Inspectors from the Navy's Board of Inspection & Survey (INSURV) conduct a survey aboard the floating museum ship.
After a storied history beginning in World War II, the battleship received its last official INSURV inspection in 1992, before becoming a floating museum on the James River.
John Elliker, Battleship Wisconsin project manager, said the city of Norfolk initially contacted INSURV to ask them about surveying the ship. The conversation progressed into the INSURV team volunteering their off-time to conduct an inspection to assist the museum in developing a plan to open more of the ship and identify potential hazards that could impact visitor's health and safety.
"What we want is for your grandkid's grandkids to enjoy this ship in a meaningful way, and we can't do that if we're constantly battling rust and deterioration. This is the beginning of a unique partnership between the active duty Navy and the city of Norfolk for the preservation of the battleship," said Elliker.
All of the INSURV inspectors volunteered to take a look at the ship and help the city understand what they are going to have to do in order to keep her in great shape for the long term.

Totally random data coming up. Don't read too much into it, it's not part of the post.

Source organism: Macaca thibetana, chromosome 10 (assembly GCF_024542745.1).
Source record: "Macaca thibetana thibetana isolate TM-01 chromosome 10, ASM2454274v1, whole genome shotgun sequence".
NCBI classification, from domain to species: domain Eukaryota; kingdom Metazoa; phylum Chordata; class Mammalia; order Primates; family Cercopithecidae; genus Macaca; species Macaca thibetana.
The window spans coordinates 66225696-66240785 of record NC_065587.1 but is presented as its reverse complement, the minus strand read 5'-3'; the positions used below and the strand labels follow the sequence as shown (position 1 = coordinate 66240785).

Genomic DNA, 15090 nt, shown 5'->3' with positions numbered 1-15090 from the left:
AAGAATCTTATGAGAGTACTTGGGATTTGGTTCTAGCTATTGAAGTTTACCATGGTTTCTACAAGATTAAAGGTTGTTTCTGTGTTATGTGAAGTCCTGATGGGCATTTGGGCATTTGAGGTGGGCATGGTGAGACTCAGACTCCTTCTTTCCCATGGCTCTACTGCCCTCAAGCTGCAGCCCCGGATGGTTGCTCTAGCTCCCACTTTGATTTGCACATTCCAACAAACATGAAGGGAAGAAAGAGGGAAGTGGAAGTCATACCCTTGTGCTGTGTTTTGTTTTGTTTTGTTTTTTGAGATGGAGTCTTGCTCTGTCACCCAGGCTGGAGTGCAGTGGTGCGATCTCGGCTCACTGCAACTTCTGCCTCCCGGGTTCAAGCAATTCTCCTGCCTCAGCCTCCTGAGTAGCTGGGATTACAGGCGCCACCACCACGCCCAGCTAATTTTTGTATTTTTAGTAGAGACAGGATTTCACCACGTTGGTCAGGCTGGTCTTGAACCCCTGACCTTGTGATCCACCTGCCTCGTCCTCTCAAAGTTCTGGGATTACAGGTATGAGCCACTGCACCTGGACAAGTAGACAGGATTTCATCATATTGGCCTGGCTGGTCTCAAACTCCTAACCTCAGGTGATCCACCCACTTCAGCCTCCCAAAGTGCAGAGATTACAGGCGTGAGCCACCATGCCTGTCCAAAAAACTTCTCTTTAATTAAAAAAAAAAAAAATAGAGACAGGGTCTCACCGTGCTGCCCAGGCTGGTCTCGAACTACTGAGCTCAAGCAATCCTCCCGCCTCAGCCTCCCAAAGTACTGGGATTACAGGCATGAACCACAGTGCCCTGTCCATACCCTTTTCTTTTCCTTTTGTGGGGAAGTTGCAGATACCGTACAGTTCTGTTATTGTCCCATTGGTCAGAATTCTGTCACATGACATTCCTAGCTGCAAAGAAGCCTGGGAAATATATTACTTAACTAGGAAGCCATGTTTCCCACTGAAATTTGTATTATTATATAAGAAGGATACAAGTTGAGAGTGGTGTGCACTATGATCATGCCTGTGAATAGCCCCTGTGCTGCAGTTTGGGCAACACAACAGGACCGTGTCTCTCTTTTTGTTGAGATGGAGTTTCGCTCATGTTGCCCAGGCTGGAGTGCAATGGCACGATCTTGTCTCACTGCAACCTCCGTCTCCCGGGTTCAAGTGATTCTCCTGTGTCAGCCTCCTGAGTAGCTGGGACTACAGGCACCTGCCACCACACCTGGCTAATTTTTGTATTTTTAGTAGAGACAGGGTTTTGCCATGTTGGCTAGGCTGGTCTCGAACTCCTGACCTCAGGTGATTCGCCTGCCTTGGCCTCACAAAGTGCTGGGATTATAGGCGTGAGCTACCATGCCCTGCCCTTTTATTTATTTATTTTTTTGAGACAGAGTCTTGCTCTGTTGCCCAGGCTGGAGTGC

According to Capt. Mark Metzger, INSURV director of craft and auxiliary force inspections, the 15-man team was happy to volunteer to help the museum preserve a major piece of naval history and heritage. "This ship has so much history and to be able to use our expertise to help preserve that history is very meaningful for us," said Metzger. "Also, I've come here many times to attend promotion and retirement ceremonies and this affords me the chance to get into areas that haven't been open for years, like the engine rooms and the main galley. So if what we do here allows the city to show the American public how Sailors work and live on a warship, then that is all to the good."